Arboretum Paths: Fitting the right plant to the right place

Published 7:00 am Wednesday, June 17, 2015

Titi, also called leatherwood, is a sprawling shrub that grows in wet areas and putting on a show with its long, white flower sprays (Photo courtesy of

Titi, also called leatherwood, is a sprawling shrub that grows in wet areas and putting on a show with its long, white flower sprays (Photo courtesy of

When I consider taking home a new plant from the garden center, I often find myself wondering what it looks like growing its natural habitat, in its home country. Yes, many of the plants on display in the garden section hail from other places, so in a sense, to look at these plants individually is to look at them completely out of context. Who are its “buddies”? What other plants like to grow alongside it?

At the Crosby Arboretum, we are a perfect site to observe native plants of Mississippi that “hang out with their buddies”. If you like red maple, here you can see exactly what plants grow in the same environmental conditions. It may sound complicated at first, but one way to ensure a higher degree of success in your garden is to do some basic research into the county of origin of the plant you want to take home. Learn its preferred soil, moisture, and light exposure. This way, instead of just popping it in the ground where you happen to have a vacant space, you can begin to organize your new plants in areas with their “companions” – those desiring similar moisture and light conditions.

Native plant species can be used to “solve” some of the issues posed by challenging landscapes, for example, newly constructed sites characterized by heavily compacted soils, or areas of your yard that are poorly drained. Very few of the typical plants you encounter in garden centers tend to be suited to such problem areas. Yet, on a walk through “wild” areas you will see plants growing in every possible type of soil, moisture, and sun exposure.

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Plants such as American holly, red maple, black gum, sweet bay magnolia, and wax myrtle are tough native species that will perform well for you in new landscapes. Wax myrtle makes up for the fact that it is short-lived (perhaps growing about twenty years or so) by having nitrogen-fixing abilities, and will improve your soil. But don’t plant species such as hydrangeas or azaleas, native or otherwise, in compacted soils and expect them to flourish. They require moist, rich, well-drained soils and also prefer some shifting shade to protect them from hot afternoon sun.

One high performing native shrub is called titi (rhymes with “bye-bye”), also called leatherwood. Its Latin name is Cyrilla racemiflora. With its long, pendulous white bloom clusters, it is currently quite stunning right now in the wet areas along the visitor parking lot, the north bog, and at the pond edge across from the Pinecote Pavilion. Titi is a large, sprawling, semi-evergreen shrub that can grow to 15 feet overall and sometimes as tall as 25 feet if given full sun, which will promote fuller bloom.

Bald cypress will also do well in heavy, wet soils. But, contrary to what you may think, this tree also does well in upland areas as well as in swampy ones. If its “knees” bother you, just add some native iris, crinum lily, or ferns at the base, and use pine straw to give the area a natural look. Eventually, the falling cypress leaves will build up a nice layer of mulch, and you will not have to mow under the trees.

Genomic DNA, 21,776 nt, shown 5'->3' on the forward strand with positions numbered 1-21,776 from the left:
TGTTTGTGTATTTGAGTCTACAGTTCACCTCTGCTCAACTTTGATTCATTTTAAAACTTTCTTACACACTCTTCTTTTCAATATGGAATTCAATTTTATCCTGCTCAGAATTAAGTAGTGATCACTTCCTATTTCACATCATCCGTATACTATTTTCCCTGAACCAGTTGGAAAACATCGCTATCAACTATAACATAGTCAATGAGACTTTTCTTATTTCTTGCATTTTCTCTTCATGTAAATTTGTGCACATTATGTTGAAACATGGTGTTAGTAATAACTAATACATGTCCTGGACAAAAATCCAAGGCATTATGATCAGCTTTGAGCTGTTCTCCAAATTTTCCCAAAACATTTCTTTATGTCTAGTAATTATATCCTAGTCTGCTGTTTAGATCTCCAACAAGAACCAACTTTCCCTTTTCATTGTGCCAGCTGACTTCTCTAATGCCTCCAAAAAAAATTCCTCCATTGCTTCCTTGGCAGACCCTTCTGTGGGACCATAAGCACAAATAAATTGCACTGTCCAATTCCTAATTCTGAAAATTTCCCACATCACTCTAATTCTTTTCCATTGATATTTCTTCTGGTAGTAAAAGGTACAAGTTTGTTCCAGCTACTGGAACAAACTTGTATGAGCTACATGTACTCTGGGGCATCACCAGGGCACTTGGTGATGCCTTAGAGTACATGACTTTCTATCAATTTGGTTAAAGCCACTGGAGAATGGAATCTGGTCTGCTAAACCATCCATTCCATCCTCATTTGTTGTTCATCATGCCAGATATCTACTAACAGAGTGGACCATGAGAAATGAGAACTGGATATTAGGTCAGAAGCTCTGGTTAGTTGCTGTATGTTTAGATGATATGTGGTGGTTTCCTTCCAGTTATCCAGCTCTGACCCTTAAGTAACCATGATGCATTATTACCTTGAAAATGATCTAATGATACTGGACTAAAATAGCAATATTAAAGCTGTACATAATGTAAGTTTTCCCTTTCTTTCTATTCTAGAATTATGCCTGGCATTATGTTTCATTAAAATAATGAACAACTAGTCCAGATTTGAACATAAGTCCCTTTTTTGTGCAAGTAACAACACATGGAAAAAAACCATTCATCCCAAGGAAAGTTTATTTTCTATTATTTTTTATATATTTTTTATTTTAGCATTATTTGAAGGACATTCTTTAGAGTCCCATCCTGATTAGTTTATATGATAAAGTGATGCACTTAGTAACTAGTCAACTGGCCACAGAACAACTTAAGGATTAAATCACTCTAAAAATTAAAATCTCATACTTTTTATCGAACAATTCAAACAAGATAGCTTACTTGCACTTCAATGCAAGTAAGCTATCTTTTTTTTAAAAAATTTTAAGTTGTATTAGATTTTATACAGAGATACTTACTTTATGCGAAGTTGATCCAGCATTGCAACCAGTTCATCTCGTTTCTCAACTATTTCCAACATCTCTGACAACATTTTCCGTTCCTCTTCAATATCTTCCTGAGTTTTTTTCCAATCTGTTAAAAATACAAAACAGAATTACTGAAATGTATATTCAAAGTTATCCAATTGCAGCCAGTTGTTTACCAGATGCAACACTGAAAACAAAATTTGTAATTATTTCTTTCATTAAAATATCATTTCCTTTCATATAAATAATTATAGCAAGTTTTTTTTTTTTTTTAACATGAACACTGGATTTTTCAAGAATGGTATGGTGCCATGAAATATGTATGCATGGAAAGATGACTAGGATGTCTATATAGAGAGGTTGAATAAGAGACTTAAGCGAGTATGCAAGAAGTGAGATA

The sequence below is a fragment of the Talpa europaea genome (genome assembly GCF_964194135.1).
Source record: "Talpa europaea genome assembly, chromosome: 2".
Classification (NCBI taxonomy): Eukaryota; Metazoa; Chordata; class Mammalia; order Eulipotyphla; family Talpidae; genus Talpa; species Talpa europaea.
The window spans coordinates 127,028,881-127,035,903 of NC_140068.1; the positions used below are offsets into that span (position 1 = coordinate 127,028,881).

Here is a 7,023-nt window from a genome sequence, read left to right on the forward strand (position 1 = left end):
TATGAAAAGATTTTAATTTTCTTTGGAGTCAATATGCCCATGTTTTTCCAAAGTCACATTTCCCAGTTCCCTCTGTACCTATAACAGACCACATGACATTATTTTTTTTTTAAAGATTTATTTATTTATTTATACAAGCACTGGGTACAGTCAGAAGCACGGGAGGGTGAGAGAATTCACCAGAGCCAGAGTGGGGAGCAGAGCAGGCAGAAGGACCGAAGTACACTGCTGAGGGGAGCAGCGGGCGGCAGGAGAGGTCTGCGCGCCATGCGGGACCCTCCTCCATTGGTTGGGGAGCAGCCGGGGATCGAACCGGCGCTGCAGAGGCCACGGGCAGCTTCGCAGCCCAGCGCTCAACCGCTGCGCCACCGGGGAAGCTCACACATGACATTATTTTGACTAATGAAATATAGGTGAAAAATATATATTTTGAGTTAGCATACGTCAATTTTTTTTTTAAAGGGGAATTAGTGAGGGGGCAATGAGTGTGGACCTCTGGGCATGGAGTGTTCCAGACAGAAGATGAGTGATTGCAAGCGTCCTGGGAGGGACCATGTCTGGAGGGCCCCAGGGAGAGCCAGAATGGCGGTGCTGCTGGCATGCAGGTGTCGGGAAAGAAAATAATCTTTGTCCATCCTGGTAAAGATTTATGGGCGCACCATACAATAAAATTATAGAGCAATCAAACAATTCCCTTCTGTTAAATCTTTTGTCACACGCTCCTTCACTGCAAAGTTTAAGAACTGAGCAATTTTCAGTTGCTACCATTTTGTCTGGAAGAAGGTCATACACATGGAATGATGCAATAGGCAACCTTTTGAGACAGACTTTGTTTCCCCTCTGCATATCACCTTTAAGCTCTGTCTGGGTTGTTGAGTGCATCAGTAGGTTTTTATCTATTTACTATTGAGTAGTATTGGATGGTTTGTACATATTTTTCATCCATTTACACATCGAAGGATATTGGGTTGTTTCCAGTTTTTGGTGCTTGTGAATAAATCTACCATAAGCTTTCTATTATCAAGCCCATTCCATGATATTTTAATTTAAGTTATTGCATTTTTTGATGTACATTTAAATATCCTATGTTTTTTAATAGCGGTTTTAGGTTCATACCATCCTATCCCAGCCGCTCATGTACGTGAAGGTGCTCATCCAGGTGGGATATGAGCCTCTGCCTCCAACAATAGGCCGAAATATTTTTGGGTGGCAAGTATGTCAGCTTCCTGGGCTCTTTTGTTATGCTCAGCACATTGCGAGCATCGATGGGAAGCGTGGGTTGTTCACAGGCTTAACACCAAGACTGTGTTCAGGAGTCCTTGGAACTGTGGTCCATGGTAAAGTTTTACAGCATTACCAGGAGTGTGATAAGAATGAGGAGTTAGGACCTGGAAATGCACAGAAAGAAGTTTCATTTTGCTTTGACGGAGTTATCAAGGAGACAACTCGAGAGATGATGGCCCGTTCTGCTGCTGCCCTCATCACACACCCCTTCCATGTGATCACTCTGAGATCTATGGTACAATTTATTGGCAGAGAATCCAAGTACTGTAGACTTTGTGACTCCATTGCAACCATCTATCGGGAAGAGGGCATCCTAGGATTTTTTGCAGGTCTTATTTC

Most of us don’t enjoy the exercise of spending money over and over again until we find the right plants for our yard. Get it right the first time! Invest in a book about native plants for your home garden and learn more about many attractive native species that are well-suited to the unique site conditions of your property.

The MSU Extension Service offers a number of publications for download on Mississippi native shrubs and trees, categorized by the moisture and light conditions they prefer. Visit their website at and enter these keywords into the main search engine, or browse the “Lawns and Gardens” section.

Attend the Arboretum’s annual Aquatic Plant Sale on Saturday, July 11, from 9:00 a.m. to 2 p.m. Admission is free to both the plant sale and two informative programs about aquatic plant species. Master Gardener Eileen Hollander will talk about Louisiana iris at 10 a.m. and Marc Pastorek, owner of Pastorek Habitats, will give a Pond Journey tour at 11 a.m., and discuss plants in the Aquatic Exhibit.
Two free Project Wild teacher workshops will take place at the Arboretum in June for teachers & homeschool educators, facilitated by outreach educator Jessica Eaves, Mississippi Museum of Natural Science. On Thursday, June 18, “Flying Wild” will use activities focusing on birds to teach subjects such as language arts, social science and math. “Growing up Wild” will be offered on Friday, June 19 and features new activities designed to stimulate young children in new ways, while connecting them to nature. The training is suggested for teachers working with ages 3-7. Both workshops are 9 a.m. to 3 p.m. See the Arboretum website for more information. Call 601-799-2311 to sign up.
The Arboretum is open Wednesdays through Sundays from 9 a.m. to 5 p.m. and located in Picayune, off I-59 Exit 4, at 370 Ridge Road (south of Walmart and adjacent to I-59). For more information about our programs and events, see the website or call 601-799-2311.

FOR FURTHER EXPLORATION: A plant can have many common names, but only one (current agreed upon) Latin name. Read about the origins of naming plants, and some of the “translations”. Acer rubrum is the Latin name for red maple. Can you guess why?

By Patricia Drackett